These last two comments from our Deaf audience members mean a lot. As earlier posts have documented, Jean St Clair, Sophie Stone and I worked hard on re-imagining sections of my poetic text in visual language. It is gratifying to see our efforts and those of our director Kirstie Davis to tell an old story in innovative and accessible ways is appreciated by the audience we hoped to connect with.

Thanks to all for the insightful and encouraging comments. More can be seen on the company website

The production continues on tour until 1st November.

 

Woman of Flowers – from seed to bloom

Woman of Flowers

Woman of Flowers

In 2012, when director Kirstie Davis came to see my cultural Olympiad project with National Theatre Wales, ‘In Water I’m Weightless’, we sat and plotted in the  bar afterwards. Kirstie had directed my play ‘peeling’ for Forest Forge theatre company the year before, and we were keen to work together again. Asking me what ideas I had to make a new work if she was to commission me, I waxed on about an ancient story which had fascinated me for years – the story of Blodeuwedd, Woman of Flowers, from the fourth branch of the ancient Welsh treasure The Mabinogion.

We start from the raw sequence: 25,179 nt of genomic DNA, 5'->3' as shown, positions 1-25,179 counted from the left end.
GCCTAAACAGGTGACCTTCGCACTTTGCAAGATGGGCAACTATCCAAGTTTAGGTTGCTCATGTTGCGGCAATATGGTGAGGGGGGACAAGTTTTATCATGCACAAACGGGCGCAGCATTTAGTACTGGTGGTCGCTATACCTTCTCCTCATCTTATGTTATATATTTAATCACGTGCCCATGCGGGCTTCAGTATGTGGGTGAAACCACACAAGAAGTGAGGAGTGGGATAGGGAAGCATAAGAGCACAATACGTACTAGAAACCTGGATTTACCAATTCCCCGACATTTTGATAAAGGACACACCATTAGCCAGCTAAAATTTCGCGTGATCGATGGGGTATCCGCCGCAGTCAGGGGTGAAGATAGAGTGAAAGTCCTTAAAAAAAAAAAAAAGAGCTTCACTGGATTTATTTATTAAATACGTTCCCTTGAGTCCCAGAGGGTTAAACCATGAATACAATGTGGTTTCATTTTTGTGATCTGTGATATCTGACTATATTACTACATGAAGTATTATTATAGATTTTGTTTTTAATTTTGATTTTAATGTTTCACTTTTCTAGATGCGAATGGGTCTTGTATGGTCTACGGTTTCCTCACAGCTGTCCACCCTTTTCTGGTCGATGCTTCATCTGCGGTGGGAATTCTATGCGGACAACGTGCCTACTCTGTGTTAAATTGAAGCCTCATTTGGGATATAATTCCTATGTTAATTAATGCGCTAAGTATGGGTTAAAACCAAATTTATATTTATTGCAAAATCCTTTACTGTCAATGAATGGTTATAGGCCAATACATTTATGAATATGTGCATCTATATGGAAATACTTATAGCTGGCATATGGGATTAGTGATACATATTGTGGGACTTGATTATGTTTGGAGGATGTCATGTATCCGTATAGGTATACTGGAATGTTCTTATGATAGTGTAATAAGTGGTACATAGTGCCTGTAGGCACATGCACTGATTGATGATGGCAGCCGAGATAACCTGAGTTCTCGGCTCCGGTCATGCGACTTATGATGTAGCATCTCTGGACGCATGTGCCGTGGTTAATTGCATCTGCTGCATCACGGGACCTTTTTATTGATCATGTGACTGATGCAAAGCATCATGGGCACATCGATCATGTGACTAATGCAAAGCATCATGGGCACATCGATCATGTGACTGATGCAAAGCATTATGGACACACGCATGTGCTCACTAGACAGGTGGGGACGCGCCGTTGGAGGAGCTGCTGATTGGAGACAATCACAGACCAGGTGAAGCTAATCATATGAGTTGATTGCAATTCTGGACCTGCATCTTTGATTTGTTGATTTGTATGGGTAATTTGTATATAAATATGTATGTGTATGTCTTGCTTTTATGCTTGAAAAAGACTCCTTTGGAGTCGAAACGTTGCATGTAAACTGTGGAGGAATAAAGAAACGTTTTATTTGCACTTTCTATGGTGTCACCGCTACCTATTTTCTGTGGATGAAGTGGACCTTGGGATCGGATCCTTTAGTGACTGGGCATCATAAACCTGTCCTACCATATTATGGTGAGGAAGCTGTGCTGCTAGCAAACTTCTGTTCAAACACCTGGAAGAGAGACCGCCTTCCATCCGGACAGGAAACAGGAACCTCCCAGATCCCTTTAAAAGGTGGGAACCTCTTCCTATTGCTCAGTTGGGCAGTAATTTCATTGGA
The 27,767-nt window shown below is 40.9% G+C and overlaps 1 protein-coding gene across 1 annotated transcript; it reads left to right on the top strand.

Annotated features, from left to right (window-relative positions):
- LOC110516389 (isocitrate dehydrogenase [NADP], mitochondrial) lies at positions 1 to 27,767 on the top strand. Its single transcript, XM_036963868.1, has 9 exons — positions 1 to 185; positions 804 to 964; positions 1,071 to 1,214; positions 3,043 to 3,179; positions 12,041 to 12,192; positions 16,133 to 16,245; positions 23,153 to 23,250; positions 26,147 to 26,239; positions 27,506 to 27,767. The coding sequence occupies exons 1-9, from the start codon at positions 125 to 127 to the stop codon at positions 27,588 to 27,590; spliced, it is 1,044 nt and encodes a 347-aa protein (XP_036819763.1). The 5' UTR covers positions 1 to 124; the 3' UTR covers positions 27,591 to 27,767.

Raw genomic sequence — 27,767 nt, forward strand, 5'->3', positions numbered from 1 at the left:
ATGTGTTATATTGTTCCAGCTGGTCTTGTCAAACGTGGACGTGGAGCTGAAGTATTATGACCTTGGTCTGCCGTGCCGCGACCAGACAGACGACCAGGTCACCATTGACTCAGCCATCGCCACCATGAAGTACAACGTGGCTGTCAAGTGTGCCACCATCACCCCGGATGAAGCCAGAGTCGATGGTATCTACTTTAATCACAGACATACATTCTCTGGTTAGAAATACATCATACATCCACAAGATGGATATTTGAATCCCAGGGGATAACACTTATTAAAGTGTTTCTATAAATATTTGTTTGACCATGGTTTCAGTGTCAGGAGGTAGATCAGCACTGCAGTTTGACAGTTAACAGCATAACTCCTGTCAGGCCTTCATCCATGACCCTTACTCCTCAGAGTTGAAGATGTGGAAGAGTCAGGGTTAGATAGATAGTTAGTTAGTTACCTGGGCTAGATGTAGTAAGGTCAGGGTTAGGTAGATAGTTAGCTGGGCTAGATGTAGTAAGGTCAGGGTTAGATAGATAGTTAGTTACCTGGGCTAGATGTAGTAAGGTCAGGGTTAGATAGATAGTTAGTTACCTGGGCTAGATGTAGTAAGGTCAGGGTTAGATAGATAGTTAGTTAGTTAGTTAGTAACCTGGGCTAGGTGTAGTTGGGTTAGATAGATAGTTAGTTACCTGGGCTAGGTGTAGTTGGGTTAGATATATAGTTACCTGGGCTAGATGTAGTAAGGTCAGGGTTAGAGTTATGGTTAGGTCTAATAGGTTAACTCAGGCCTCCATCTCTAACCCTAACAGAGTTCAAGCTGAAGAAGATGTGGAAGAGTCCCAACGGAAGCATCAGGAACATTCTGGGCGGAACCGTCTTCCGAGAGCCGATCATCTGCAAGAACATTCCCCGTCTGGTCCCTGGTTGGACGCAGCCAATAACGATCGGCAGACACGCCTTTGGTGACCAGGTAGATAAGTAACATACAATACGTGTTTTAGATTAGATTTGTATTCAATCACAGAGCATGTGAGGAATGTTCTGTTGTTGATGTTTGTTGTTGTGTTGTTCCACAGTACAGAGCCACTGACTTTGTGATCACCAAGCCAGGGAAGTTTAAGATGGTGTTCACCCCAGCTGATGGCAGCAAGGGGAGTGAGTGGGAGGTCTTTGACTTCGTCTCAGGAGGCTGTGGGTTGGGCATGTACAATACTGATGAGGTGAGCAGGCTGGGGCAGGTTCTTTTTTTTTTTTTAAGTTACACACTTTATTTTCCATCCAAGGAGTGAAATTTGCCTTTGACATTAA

Playwrights reworking old stories is not new. Many of Shakespeare’s plots came from received stories, and adaptations and reinventions of existing works is still very popular. One of the things that attracted me to Blodeuwedd was the capacity for the themes in the original to be reinterpreted with resonance for our times.

So in 2012 in the bar of the Wales Millennium Centre, I talked of a tale of duty and desire, of the power of words to create belief systems, and what happens if someone challenges the life already chosen for them – and the reinvention began to emerge. Kirstie and I already had an idea of who should play this transformative woman of flowers – Sophie Stone, one of the cast of ‘In Water…’, who had mesmerised us both with her charismatic performance.